Trammell wasn't disliked by the media, who had no axe to grind with him. Whitaker wasn't exactly beloved by the press, but for the most part his enigmatic personality as a player was accepted, albeit begrudgingly.
So neither man's paltry voting totals can be blamed on contentious media relations.
Neither player's name ever turned up in anyone's report about steroids. So there is no scarlet letter there.
So what is it?
The feeling here is that Alan Trammell and Lou Whitaker aren't in the Hall of Fame for a simple yet hard-to-accept reason for their fans.
They simply weren't good enough.
You can present all the numbers you want, traditional or not, but I agree with this simple corollary.
Trammell and Whitaker were very good players. No doubt about that.
But they weren't great.
Take your Tigers hat off for a moment.
Neither player was dominant at his position. Neither won an MVP Award. Neither was ever considered, in his prime, as one of the Top 10 players in baseball (including pitchers).
Don't get sucked in by the seduction of longevity. Don't point to all the double plays they turned as HOF material.
A 6-4-3 or 4-6-3 double play, by the way, is hardly rocket science.
I could grab any shortstop and any second baseman, starter or reserve, from any big league team, pair them up, and they'd turn a bunch of double plays, too, if they played together for 19 years, which is how long Trammell and Whitaker were together in Detroit (1977-95).
Just because you do something consistently well for a long time doesn't make you a Hall of Famer.
You have to be great. You have to be among the best, year after year, while you played.
So take that and look at your numbers for Trammell and Whitaker again.
Look for the dominant years. Look for top five finishes in MVP voting.
How many do you see?
I believe that both players are partly victims of their own abilities. That is to say, they made their jobs look easy and while they were never dominant, they were as reliable as tomorrow's sunrise.
But that reliability and non-flashy consistency can also get you lost in the shuffle when it comes time for HOF voting. It's sad but true.
For 19 seasons, Trammell and Whitaker patrolled shortstop and second base, respectively, and their defense was as tight as a drum and their bats were solid if not spectacular.
Those obviously weren't nearly good enough credentials as far as the Hall voters were concerned.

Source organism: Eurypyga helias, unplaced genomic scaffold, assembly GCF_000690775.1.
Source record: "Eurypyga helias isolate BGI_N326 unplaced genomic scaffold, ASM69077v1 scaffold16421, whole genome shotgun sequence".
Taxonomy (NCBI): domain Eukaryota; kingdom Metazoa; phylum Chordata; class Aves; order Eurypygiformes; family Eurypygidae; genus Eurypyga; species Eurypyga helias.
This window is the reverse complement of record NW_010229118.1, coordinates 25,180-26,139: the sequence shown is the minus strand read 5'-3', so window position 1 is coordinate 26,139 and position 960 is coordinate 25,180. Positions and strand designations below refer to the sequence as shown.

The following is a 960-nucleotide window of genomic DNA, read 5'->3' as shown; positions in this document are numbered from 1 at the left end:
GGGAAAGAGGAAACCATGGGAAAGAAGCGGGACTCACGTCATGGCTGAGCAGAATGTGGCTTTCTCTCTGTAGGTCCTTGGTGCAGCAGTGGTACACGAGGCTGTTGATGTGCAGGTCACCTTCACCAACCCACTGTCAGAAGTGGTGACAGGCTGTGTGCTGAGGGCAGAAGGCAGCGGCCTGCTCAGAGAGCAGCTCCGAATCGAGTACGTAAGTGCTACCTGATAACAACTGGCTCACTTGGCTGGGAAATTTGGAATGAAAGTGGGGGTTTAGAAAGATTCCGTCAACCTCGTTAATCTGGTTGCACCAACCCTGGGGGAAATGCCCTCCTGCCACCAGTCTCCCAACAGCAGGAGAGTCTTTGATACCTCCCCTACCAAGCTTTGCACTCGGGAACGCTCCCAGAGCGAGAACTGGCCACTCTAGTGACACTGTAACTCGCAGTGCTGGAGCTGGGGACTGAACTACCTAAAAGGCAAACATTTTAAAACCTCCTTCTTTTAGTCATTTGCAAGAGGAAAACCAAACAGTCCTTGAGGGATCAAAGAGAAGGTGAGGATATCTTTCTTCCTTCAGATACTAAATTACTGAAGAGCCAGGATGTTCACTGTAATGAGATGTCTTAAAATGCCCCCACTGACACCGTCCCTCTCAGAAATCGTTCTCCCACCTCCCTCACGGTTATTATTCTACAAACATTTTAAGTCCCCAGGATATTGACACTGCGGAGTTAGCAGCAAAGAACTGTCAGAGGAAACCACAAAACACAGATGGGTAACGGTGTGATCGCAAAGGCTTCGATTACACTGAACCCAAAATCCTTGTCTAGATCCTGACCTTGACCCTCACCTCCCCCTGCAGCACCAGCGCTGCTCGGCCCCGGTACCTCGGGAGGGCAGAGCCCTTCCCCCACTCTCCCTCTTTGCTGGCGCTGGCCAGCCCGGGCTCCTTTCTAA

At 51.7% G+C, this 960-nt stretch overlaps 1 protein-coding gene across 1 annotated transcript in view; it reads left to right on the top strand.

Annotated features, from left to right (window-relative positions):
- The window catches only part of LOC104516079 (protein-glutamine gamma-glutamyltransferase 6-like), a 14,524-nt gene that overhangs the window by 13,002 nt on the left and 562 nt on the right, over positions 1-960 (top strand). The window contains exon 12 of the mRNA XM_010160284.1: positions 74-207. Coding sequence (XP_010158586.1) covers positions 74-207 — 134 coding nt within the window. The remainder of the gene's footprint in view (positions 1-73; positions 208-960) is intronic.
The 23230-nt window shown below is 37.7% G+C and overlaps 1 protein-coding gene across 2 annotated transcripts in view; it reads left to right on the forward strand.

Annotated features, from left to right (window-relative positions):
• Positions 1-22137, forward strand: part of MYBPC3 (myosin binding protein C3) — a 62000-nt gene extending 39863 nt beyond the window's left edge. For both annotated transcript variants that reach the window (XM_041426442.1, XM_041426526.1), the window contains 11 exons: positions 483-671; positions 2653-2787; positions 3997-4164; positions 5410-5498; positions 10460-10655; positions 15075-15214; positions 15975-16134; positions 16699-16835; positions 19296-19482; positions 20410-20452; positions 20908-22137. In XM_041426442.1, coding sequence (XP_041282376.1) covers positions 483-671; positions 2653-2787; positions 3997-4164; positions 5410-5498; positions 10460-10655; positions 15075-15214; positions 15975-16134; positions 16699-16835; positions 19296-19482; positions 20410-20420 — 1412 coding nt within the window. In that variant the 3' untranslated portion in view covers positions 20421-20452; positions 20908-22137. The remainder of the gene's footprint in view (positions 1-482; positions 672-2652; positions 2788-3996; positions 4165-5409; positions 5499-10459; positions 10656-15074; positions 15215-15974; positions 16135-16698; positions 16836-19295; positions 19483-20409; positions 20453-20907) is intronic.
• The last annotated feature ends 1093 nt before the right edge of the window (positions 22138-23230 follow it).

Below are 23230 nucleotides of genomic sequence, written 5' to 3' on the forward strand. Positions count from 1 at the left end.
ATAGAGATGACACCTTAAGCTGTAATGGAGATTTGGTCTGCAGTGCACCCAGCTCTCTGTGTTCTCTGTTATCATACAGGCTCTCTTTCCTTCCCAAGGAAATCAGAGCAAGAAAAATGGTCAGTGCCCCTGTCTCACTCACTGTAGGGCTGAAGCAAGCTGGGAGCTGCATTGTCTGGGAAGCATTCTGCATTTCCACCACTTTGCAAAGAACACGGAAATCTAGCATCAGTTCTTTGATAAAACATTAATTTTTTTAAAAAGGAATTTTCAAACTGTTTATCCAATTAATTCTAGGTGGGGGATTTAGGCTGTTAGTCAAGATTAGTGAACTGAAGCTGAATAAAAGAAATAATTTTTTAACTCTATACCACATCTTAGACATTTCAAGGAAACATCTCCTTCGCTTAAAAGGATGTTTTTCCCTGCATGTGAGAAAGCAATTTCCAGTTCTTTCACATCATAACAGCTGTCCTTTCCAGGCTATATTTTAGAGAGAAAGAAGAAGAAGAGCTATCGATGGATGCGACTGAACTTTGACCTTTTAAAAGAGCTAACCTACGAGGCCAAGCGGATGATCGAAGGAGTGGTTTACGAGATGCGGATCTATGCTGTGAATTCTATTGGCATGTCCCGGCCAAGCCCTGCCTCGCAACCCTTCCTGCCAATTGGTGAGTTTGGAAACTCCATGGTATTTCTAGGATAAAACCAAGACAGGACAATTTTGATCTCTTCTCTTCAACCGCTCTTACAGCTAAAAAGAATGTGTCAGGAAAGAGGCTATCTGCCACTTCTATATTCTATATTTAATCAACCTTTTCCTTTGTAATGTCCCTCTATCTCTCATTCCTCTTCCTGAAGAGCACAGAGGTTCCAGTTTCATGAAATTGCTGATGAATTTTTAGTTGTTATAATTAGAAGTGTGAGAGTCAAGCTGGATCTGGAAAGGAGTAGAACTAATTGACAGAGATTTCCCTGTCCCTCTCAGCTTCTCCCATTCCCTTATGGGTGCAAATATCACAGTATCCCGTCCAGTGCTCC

Cincinnati's Barry Larkin and Joe Morgan, both solid Hall of Famers, are often the SS and 2B that Trammell and Whitaker advocates hold up against their guys.
But Larkin won an MVP (1995) and appeared in 14 All-Star games to Trammell's eight. Granted, Tram finished in the Top 10 in MVP voting four times to Larkin's two, but Larkin was widely recognized as THE shortstop of his time (1986-2004).
I also reject the argument that says if one mistake was made, then another should be made to justify the first mistake. In other words, just because players of lesser, or at the very least, equally perceived value of Trammell are in the Hall, then you must put Tram in as well. Wrong.
As for Morgan-Whitaker comparisons, there really aren't any serious ones, to be honest.
Joe Morgan was, in his prime, considered, pound-for-pound, the best player in baseball. Not the best second baseman—the best player, period. He was the guy you'd start an expansion team with, according to one long ago informal poll among baseball executives.
Morgan won consecutive MVPs and finished in the top 10 in MVP voting five years in a row, four of those years in the top five.
You could make a strong case that the Big Red Machine would have sputtered had it not been for Morgan.
Can you honestly say anything remotely as strong about Lou Whitaker?
I'm a Tigers guy, through and through. So if as result of some work by the Veterans Committee, Trammell and Whitaker make it into the Hall, I would be thrilled for them, and for the Tigers organization, and for the city of Detroit.
But it would nag at me as well, because I would also see it as another example of the HOF voters lowering their standards ever so lightly.
There wasn't anything brilliant or magnificent about the careers of Alan Trammell and Lou Whitaker. Both men authored long, reliable, very good careers. They were good Tigers.
They're just not Hall of Famers, and that should be OK. It shouldn't be easy to get into the damn thing, and there should be no shame or sadness about not making it, either.